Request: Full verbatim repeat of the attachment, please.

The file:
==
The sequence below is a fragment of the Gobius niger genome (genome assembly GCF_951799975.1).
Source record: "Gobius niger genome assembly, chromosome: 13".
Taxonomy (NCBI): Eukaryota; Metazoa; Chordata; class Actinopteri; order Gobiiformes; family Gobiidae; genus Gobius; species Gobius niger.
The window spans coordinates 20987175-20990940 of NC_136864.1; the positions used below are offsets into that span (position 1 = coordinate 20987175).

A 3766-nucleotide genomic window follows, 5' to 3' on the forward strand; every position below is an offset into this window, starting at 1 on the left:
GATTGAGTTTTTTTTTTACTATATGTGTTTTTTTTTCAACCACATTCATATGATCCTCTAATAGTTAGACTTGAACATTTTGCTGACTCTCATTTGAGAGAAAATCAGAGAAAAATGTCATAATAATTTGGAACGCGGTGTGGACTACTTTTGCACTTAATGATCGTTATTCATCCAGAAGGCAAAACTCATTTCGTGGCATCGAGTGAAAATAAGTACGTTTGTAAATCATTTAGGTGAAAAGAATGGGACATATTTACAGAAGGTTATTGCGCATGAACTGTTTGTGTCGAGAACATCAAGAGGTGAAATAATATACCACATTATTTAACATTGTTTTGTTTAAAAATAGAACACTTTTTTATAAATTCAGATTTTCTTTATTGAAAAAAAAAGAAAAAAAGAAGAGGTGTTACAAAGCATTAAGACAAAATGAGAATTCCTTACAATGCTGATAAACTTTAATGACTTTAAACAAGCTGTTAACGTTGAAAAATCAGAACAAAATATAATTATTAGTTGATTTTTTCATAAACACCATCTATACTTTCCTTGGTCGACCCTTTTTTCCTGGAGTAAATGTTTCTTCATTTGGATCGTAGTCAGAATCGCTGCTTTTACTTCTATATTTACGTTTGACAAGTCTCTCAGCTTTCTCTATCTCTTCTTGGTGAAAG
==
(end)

The sequence below is a fragment of the Gobius niger genome (genome assembly GCF_951799975.1).
Source record: "Gobius niger genome assembly, chromosome: 13".
Taxonomy (NCBI): Eukaryota; Metazoa; Chordata; class Actinopteri; order Gobiiformes; family Gobiidae; genus Gobius; species Gobius niger.
The window spans coordinates 20987175-20990940 of NC_136864.1; the positions used below are offsets into that span (position 1 = coordinate 20987175).

A 3766-nucleotide genomic window follows, 5' to 3' on the forward strand; every position below is an offset into this window, starting at 1 on the left:
GATTGAGTTTTTTTTTTACTATATGTGTTTTTTTTTCAACCACATTCATATGATCCTCTAATAGTTAGACTTGAACATTTTGCTGACTCTCATTTGAGAGAAAATCAGAGAAAAATGTCATAATAATTTGGAACGCGGTGTGGACTACTTTTGCACTTAATGATCGTTATTCATCCAGAAGGCAAAACTCATTTCGTGGCATCGAGTGAAAATAAGTACGTTTGTAAATCATTTAGGTGAAAAGAATGGGACATATTTACAGAAGGTTATTGCGCATGAACTGTTTGTGTCGAGAACATCAAGAGGTGAAATAATATACCACATTATTTAACATTGTTTTGTTTAAAAATAGAACACTTTTTTATAAATTCAGATTTTCTTTATTGAAAAAAAAAGAAAAAAAGAAGAGGTGTTACAAAGCATTAAGACAAAATGAGAATTCCTTACAATGCTGATAAACTTTAATGACTTTAAACAAGCTGTTAACGTTGAAAAATCAGAACAAAATATAATTATTAGTTGATTTTTTCATAAACACCATCTATACTTTCCTTGGTCGACCCTTTTTTCCTGGAGTAAATGTTTCTTCATTTGGATCGTAGTCAGAATCGCTGCTTTTACTTCTATATTTACGTTTGACAAGTCTCTCAGCTTTCTCTATCTCTTCTTGGTGAAAG